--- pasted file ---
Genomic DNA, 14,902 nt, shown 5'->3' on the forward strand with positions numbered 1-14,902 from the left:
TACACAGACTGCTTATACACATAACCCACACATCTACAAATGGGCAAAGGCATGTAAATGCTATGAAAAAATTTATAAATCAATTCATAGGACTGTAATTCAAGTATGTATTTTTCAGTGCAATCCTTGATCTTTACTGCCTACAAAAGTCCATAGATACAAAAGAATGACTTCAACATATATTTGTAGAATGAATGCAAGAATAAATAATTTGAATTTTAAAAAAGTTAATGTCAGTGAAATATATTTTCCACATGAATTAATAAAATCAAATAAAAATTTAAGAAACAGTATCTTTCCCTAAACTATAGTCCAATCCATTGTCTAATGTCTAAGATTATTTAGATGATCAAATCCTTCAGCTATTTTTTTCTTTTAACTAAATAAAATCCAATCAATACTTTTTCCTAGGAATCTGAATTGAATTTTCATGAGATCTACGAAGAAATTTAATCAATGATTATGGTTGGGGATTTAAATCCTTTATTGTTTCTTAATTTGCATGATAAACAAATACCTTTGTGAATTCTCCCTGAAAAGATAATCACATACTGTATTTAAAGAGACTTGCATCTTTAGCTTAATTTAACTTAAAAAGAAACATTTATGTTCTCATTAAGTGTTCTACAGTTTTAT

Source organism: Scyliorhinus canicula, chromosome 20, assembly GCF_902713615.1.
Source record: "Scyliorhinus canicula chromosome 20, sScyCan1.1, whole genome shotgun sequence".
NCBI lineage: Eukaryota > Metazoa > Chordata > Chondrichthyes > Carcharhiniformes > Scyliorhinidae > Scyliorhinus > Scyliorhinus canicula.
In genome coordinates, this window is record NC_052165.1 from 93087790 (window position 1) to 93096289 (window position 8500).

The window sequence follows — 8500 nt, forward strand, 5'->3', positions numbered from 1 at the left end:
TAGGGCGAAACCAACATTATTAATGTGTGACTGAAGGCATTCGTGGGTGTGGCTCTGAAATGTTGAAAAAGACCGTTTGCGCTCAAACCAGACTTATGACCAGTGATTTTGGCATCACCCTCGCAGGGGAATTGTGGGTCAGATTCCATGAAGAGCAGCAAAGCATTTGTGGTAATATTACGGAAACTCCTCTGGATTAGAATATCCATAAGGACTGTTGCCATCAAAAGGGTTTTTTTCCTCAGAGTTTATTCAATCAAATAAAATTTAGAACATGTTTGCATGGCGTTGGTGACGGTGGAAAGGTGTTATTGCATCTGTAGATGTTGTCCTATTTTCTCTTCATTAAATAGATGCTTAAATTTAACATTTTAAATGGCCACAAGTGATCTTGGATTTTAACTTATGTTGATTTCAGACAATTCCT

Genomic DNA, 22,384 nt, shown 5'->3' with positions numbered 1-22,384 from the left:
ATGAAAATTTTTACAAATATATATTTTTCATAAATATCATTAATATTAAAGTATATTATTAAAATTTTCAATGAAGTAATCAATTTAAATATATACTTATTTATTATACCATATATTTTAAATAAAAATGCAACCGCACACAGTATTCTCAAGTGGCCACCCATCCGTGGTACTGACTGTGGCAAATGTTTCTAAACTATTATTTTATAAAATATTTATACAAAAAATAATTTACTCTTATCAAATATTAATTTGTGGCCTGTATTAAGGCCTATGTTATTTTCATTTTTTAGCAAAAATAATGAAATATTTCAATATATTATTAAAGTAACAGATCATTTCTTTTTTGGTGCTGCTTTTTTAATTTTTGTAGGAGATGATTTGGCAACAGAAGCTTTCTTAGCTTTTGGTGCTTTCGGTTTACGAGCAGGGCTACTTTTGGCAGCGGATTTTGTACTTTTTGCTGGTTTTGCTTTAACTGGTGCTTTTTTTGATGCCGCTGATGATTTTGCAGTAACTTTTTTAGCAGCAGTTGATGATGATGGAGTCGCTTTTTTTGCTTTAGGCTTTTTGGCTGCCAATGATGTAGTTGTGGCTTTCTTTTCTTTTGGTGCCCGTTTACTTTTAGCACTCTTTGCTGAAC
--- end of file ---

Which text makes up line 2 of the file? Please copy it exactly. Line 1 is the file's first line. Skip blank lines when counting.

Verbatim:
TACACAGACTGCTTATACACATAACCCACACATCTACAAATGGGCAAAGGCATGTAAATGCTATGAAAAAATTTATAAATCAATTCATAGGACTGTAATTCAAGTATGTATTTTTCAGTGCAATCCTTGATCTTTACTGCCTACAAAAGTCCATAGATACAAAAGAATGACTTCAACATATATTTGTAGAATGAATGCAAGAATAAATAATTTGAATTTTAAAAAAGTTAATGTCAGTGAAATATATTTTCCACATGAATTAATAAAATCAAATAAAAATTTAAGAAACAGTATCTTTCCCTAAACTATAGTCCAATCCATTGTCTAATGTCTAAGATTATTTAGATGATCAAATCCTTCAGCTATTTTTTTCTTTTAACTAAATAAAATCCAATCAATACTTTTTCCTAGGAATCTGAATTGAATTTTCATGAGATCTACGAAGAAATTTAATCAATGATTATGGTTGGGGATTTAAATCCTTTATTGTTTCTTAATTTGCATGATAAACAAATACCTTTGTGAATTCTCCCTGAAAAGATAATCACATACTGTATTTAAAGAGACTTGCATCTTTAGCTTAATTTAACTTAAAAAGAAACATTTATGTTCTCATTAAGTGTTCTACAGTTTTAT